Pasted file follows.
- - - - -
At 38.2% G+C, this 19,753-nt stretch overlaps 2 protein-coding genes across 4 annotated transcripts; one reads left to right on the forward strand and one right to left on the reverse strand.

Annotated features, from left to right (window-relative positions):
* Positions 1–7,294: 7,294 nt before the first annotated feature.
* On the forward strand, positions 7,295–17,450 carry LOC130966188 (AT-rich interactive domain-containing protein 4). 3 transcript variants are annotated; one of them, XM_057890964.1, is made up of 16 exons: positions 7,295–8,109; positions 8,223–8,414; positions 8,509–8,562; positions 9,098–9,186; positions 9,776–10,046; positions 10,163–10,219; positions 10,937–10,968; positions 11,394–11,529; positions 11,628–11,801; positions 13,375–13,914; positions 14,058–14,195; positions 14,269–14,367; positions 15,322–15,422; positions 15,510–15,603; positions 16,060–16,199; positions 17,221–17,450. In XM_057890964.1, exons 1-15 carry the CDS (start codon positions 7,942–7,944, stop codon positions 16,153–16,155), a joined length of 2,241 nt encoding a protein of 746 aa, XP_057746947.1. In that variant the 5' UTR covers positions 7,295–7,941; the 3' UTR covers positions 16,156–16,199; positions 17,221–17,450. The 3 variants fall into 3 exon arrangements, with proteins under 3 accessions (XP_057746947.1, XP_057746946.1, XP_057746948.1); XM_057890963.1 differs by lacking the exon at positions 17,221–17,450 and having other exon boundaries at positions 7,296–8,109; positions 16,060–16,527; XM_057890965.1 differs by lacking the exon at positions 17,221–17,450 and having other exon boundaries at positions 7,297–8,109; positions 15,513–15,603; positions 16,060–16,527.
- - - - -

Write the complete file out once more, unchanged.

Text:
At 38.2% G+C, this 19,753-nt stretch overlaps 2 protein-coding genes across 4 annotated transcripts; one reads left to right on the forward strand and one right to left on the reverse strand.

Annotated features, from left to right (window-relative positions):
* Positions 1–7,294: 7,294 nt before the first annotated feature.
* On the forward strand, positions 7,295–17,450 carry LOC130966188 (AT-rich interactive domain-containing protein 4). 3 transcript variants are annotated; one of them, XM_057890964.1, is made up of 16 exons: positions 7,295–8,109; positions 8,223–8,414; positions 8,509–8,562; positions 9,098–9,186; positions 9,776–10,046; positions 10,163–10,219; positions 10,937–10,968; positions 11,394–11,529; positions 11,628–11,801; positions 13,375–13,914; positions 14,058–14,195; positions 14,269–14,367; positions 15,322–15,422; positions 15,510–15,603; positions 16,060–16,199; positions 17,221–17,450. In XM_057890964.1, exons 1-15 carry the CDS (start codon positions 7,942–7,944, stop codon positions 16,153–16,155), a joined length of 2,241 nt encoding a protein of 746 aa, XP_057746947.1. In that variant the 5' UTR covers positions 7,295–7,941; the 3' UTR covers positions 16,156–16,199; positions 17,221–17,450. The 3 variants fall into 3 exon arrangements, with proteins under 3 accessions (XP_057746947.1, XP_057746946.1, XP_057746948.1); XM_057890963.1 differs by lacking the exon at positions 17,221–17,450 and having other exon boundaries at positions 7,296–8,109; positions 16,060–16,527; XM_057890965.1 differs by lacking the exon at positions 17,221–17,450 and having other exon boundaries at positions 7,297–8,109; positions 15,513–15,603; positions 16,060–16,527.